St. Justin presented Christianity as an entirely reasonable religion.

Wednesday, 6/1/16

Today we honor St. Justin, a saint who presented Christianity as a completely reasonable religion. Justin, as a wealthy youth, had the time to devote himself to mastering the philosophy of Socrates, Plato, and Aristotle. In a world given over to the worship of idols, Justin followed the great ones of Greece in coming to the knowledge of the one God and creator who rewards good lives.

One day, dressed in his philosopher robes, and walking the beach, Justin fell in with an old Christian who complimented him on knowing so much about God. But then, the old Christian told him, “As much as you know about God, you do not know him personally.

Deeply moved by the truth of that, Justin submitted himself to a thorough mental and spiritual schooling in Christianity. So total was his immersion In the Faith, that he settled near the Forum in Rome, where he set up a school for those who wanted to become Christians.

Two other specialties of the school were that first, he entered into successful debates with Christian heretics, depriving them of followers who saw that Justin had to be right. Secondly, he paid close attention to the debates in the Roman Forum, boldly setting them straight when they pictured Christianity in a wrong way.
One such instance arose when a Roman senator pictured our Christian ceremonies as a form of worshipping a goat. In his rebuttal of that, Justin gave us our first fine description of how we conduct our Sunday service.  

Let's take that trip with Mary.

Tuesday, 5/31/16

Let’s just picture Mary in her journey to see Elizabeth. It was no easy thing for a teenaged girl to ask around around, locating travelers who would keep her safe on the ninety mile foot journey. See how spunky she was making the arrangements. And, was straining to feel Jesus moving within her?

How weary was she? How great was her anticipation of meeting with Elizabeth, and sharing secrets with her?

As for the rest of it, lets just watch in awe.

Today w honor men and women whose lives were taken or ruined by our wars.

Monday, 5/30/16

Today, as we remember those who gave their lives for their country, I choose to remember my brother Frank. Even though he didn’t lose his life in World War Two, he certainly lost his way. He was twelve years older than me, and this July he would have been a hundred.

With his four sisters, he grew up in a home where any curse word or immoral activity were never mentioned. If the Greek course in our St. Louis Minor Seminary hadn’t been so hard, Frank instead of me would have become the priest in our family. As it was, he spent his teens and early twenties with warehouse jobs that didn’t earn him enough to date any of my sisters’ perky girlfriends.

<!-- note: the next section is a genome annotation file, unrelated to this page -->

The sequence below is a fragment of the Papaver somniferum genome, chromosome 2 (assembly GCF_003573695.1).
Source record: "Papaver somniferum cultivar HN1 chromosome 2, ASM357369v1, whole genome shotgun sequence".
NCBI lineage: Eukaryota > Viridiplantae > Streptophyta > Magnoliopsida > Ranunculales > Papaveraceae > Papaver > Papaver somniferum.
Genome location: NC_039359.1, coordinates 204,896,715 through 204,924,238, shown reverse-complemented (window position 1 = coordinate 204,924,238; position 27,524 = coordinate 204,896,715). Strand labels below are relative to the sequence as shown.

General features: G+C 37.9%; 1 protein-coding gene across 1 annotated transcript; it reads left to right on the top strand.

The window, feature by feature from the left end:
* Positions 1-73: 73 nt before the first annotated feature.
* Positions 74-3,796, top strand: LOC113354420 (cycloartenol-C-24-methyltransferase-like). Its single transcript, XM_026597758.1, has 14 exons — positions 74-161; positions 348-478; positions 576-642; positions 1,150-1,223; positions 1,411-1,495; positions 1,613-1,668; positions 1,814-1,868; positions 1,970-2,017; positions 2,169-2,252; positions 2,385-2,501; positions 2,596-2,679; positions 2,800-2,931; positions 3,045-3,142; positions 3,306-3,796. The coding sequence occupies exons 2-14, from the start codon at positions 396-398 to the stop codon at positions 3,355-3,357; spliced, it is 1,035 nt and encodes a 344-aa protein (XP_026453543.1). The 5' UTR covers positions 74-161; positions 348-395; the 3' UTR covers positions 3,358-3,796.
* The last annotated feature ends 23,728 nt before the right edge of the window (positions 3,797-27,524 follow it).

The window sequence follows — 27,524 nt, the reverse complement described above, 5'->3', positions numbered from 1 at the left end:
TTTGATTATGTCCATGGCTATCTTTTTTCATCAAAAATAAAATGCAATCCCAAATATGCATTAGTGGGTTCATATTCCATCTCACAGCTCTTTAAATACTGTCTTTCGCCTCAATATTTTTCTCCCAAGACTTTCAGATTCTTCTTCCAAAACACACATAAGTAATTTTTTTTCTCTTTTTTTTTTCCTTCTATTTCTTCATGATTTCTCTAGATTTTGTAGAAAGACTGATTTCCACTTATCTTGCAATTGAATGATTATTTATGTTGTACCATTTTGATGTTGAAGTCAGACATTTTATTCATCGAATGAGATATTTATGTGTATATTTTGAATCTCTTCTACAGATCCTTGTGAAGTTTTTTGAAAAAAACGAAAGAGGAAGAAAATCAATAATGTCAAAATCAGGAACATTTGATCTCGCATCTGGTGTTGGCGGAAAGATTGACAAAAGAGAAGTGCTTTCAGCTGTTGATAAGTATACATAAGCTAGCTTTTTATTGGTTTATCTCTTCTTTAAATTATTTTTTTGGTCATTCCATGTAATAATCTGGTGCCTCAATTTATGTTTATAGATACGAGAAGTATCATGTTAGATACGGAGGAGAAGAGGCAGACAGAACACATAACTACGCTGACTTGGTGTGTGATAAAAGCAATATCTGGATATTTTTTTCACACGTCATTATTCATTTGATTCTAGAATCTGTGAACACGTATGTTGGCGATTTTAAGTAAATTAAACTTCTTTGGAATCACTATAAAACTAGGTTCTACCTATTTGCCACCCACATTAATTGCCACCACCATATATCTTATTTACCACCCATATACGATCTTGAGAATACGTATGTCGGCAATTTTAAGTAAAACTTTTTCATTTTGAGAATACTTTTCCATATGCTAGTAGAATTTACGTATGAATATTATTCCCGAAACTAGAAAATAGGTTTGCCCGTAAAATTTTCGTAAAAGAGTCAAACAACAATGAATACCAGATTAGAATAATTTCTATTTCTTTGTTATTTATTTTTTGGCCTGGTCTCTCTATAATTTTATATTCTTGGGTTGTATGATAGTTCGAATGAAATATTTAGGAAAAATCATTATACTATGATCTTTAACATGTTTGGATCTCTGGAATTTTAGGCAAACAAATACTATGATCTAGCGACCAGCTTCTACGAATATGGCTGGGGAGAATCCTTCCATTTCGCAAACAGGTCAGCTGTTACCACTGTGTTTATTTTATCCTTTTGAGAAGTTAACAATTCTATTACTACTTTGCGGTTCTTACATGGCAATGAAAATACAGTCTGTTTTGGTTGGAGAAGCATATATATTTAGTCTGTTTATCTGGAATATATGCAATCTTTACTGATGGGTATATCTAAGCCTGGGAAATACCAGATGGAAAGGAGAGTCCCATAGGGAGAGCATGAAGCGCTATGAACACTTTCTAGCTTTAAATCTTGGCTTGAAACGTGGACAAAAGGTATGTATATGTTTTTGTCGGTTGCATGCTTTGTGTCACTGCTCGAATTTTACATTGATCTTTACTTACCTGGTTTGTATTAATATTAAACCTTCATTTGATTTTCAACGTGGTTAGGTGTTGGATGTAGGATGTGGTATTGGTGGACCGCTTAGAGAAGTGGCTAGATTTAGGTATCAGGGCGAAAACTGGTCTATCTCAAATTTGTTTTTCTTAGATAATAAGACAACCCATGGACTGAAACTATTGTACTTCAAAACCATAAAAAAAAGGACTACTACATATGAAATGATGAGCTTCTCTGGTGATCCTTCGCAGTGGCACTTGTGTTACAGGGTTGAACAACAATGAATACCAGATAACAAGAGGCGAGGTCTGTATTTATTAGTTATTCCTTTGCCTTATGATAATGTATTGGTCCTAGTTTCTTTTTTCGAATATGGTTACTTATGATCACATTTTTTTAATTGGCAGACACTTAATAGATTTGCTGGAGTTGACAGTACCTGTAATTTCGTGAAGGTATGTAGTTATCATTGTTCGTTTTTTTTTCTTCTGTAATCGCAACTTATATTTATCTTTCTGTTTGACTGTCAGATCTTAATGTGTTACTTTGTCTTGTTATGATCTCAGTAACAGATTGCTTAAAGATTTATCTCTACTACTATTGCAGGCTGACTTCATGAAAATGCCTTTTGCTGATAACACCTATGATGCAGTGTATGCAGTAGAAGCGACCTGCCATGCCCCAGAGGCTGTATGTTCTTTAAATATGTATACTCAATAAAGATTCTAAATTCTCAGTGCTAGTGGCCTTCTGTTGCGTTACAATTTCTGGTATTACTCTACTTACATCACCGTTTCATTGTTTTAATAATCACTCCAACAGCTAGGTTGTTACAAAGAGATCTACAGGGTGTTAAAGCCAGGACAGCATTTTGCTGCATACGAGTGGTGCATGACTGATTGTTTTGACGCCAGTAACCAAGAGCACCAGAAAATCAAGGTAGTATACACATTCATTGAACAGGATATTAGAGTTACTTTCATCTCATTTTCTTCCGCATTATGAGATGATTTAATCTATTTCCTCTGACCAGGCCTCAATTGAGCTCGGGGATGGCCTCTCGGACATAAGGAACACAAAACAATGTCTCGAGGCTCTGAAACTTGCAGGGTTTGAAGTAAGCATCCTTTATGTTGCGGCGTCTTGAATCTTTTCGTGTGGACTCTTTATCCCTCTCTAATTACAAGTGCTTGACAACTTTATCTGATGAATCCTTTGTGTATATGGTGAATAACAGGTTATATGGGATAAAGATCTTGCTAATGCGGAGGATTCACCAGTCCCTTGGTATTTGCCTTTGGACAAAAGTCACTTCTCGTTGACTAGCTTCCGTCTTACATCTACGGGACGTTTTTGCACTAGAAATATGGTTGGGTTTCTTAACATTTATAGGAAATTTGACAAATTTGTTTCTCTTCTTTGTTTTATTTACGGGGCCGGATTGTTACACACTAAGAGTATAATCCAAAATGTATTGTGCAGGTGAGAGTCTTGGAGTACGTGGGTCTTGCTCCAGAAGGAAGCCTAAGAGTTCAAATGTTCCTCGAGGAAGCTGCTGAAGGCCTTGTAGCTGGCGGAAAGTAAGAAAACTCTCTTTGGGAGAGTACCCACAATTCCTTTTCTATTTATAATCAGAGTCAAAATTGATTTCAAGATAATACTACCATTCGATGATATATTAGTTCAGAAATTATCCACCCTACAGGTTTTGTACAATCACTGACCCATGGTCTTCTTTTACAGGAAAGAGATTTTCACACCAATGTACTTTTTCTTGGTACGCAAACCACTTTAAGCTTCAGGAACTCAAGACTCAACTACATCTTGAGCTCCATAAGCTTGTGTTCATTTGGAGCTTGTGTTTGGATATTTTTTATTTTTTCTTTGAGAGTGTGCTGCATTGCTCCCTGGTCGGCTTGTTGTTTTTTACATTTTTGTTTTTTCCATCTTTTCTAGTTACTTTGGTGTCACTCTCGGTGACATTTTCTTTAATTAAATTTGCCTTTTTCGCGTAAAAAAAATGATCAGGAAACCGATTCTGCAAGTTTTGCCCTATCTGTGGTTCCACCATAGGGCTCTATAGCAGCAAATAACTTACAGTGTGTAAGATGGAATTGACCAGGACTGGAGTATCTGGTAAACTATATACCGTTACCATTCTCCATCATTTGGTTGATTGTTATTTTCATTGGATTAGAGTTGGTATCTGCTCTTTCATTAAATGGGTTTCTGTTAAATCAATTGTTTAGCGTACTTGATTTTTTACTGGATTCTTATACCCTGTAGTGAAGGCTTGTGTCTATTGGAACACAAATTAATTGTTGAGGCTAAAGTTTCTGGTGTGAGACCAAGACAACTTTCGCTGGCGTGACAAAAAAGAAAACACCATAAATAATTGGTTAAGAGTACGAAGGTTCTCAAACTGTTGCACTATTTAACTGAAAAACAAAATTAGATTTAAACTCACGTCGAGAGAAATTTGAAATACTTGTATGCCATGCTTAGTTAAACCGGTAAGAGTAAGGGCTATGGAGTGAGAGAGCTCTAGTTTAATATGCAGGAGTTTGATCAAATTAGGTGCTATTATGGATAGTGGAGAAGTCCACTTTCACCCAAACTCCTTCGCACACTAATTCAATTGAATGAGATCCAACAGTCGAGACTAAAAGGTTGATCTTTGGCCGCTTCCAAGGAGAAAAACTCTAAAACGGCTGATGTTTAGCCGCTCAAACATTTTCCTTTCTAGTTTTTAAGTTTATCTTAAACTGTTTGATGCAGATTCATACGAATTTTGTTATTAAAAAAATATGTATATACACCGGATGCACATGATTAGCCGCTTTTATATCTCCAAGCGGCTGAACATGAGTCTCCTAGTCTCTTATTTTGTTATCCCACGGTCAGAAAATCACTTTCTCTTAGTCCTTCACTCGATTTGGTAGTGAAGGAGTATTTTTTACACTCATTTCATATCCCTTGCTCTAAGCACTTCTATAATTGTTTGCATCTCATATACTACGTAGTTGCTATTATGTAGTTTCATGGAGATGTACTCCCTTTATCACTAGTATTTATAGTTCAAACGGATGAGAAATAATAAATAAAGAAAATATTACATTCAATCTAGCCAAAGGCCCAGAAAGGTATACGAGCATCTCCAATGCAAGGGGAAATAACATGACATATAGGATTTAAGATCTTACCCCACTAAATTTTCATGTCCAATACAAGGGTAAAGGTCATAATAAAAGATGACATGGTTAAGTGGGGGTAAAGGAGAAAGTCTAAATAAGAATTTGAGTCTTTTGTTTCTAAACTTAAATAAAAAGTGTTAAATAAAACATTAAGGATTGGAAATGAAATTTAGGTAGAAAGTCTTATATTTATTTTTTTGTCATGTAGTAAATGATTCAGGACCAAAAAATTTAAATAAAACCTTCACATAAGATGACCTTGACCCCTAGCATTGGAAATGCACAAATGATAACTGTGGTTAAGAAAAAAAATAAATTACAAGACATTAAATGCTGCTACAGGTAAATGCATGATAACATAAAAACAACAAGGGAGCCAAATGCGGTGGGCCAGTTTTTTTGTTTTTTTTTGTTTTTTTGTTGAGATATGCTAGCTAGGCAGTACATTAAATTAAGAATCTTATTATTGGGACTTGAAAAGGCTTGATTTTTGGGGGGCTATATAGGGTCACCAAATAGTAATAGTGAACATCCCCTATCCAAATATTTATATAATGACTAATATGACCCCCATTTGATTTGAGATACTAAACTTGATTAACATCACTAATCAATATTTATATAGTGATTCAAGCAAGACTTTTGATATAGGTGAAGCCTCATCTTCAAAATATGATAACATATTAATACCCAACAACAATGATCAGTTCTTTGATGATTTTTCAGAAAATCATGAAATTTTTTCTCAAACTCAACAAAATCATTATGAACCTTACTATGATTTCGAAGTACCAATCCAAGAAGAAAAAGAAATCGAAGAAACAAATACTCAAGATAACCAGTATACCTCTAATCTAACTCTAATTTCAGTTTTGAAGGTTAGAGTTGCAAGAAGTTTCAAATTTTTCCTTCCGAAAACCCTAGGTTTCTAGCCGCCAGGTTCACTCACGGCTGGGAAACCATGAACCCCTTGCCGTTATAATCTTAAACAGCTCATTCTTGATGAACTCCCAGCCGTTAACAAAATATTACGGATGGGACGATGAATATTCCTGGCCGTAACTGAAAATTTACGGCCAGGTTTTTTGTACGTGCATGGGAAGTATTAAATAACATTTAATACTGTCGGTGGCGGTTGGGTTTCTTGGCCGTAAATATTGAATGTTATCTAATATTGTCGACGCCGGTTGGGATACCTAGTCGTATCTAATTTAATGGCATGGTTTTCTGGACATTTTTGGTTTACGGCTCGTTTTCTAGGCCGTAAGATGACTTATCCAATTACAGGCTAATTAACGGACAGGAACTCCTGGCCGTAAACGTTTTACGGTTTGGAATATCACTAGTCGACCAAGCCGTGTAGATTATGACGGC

Drafted into a California boot camp in 1942, Frank began two years of writing wonderful daily letters that had us personally knowing each of the guys he was with. In 1943 he was part of the invasion of north Africa. In 1944 he was part of the invasion of southern France. Later that year, as a master sergeant, he was made provost marshal of a town in Alsace Lorraine.

Frank was posted to that town to stop the black market, but he became the black market. For a pack of Camels a soldier could get just anything he wanted. It left Frank unfit for settling back with a family where “a curse word or any immoral activity were never mentioned.”  

The evening Frank returned to us, he bolted our party; and when his buddies brought him back drunk at One A.M. he sprawled atop the dining room table. With his being too big to lift, I had to slide him and mother’s lace table cloth onto the floor.

After a dozen years of minor disasters, Frank convinced our Dad that if he would straighten out if he went to California. I didn’t believe him, but Dad financed the trip. Out there, Frank went on A-A, making a success of the last  seventeen years of his life.

When Frank died thirty years ago I got word of a memorial service scheduled for him at an A-A club forty miles east of Los Angeles, so I flew out there. I was delighted with a priest friend of mine who drove out from L.A. on seeing a notice in the paper. He is another Frank, Frank Mannion.

Frank Mannion and I, in our neat priest’s suits, didn’t conduct the service. We just sat there listing to a long string of men and women whom Frank had rescued from ruined lives. Each of them said, “Frank has just always been there for me.”.